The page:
It Is Not Your Job

Our children want to be seen, to be known and to be loved. They do not need us as parents to feel responsible for “making” them. Our children already ARE. Our job is to support and guide them.

As I watch my four kids growing into the tots, tween and teen that they are today, more full expressions of the unique individuals I’ve known them to be since first breaths, first words and first steps, it is just that much easier for me to believe this very important concept:

It is not my job to make my children (fill-in-the-blank).

This frankly FANTASTIC revelation comes to me after years of parenting from a very different place. For years I parented believing it was my responsibility, nay, my duty and my moral obligation, to make my children a sometimes short and sometimes rather long list of VERY IMPORTANT THINGS depending on the moment.

Creative. Driven. Sensitive. Smart. Polite. Focused. Funny. Humble. Responsible. Outgoing. Patient. Kind. Generous. Empathetic.

My very important things list and yours might differ based on our upbringing, experiences, faith, age, cultural biases, education, gender, etc, but rest assured, if you know what it is to feel pressure from both inside and outside of yourself to make your child (fill-in-the-blank), then you know what I’m talking about.

Our very-important-things-place or VITP, is a not so fun, pressure-cooker like sort of place we parents go when we feel put upon by ourselves and/or society to MAKE our children something, especially when it is something our children are so very clearly NOT by their very nature. It’s a confusing and often self-contradicting place we drag our children when we fool ourselves into believing that as parents we have the power to MAKE THEM (fill-in-the-blank) by withdrawing our love, removing our favor, and resorting to tactics like shame, blame, bribery and manipulation.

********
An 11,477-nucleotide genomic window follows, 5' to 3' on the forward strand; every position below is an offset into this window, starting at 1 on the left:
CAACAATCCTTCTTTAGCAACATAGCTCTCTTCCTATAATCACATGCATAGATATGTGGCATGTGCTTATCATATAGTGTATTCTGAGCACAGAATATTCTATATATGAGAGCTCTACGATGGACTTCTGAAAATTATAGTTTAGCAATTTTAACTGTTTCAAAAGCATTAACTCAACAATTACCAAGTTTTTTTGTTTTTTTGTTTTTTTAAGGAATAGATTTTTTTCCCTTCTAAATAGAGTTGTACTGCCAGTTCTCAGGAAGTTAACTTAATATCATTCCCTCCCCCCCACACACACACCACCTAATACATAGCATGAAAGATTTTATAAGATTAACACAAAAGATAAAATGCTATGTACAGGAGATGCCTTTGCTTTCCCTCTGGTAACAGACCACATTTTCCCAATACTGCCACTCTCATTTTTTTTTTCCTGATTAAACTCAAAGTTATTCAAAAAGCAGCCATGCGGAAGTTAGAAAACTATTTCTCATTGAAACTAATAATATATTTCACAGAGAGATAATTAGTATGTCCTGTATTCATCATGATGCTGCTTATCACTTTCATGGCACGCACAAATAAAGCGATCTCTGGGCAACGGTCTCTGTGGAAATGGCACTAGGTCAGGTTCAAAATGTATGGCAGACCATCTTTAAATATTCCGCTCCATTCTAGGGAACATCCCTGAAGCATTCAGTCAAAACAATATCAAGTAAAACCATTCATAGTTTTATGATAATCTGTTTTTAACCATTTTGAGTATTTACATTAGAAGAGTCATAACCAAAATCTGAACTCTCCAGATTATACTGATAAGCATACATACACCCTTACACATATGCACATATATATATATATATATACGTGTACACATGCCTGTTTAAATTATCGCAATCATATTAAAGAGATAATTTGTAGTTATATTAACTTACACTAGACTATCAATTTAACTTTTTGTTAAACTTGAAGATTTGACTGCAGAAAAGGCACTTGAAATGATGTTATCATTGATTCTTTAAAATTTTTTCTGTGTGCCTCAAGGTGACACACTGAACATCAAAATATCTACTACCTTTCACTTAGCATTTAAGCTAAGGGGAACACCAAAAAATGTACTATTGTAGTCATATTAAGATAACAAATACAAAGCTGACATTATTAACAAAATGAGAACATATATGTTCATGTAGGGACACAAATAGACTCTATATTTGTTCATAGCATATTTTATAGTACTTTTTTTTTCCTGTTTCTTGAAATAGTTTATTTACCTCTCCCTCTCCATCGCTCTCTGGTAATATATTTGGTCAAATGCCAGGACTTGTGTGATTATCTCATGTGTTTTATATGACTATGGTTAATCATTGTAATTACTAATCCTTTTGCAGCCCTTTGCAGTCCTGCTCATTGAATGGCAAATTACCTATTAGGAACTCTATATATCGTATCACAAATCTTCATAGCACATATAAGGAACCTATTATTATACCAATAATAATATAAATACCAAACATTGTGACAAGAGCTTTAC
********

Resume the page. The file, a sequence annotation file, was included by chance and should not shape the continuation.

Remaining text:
Hadley bedtime poem

Some confusing messages that derive from this place might look like this:

“Be sensitive… but also be outgoing and fearless.”

“Dream big and think outside of the box… but also fit in with your peers, be compliant and do-as-you-are-told (i.e.: hug your grandma, put on your coat and go to the bathroom when I tell you to even when you say you don’t have to go or don’t “want” to… even when it goes against your intuition.)

“Be strong and lead… but also be passive, stop bossing your friends around and for God’s sakes don’t ask so many question or challenge the things we, your parents, tell you to be or do (or other authority figures for that matter – how could you embarrass us like that?!?)”

After 14 years of striving to catch my VITP in action, I’ve gotten better at recognizing it for what it is. When I feel the familiar tentacles of fear and not-enoughness taking hold, instead of surrendering to my VITP’s power, feeling off center, defensive, and blaming my kids for it, instead, I’m gently reminding myself to drop the chalupa. To step away from the wormhole sucking the whole-hearted love I have for my children out of me, a wormhole that would like to leave me with conditional love based on my approval/disapproval of my kids actions and beliefs.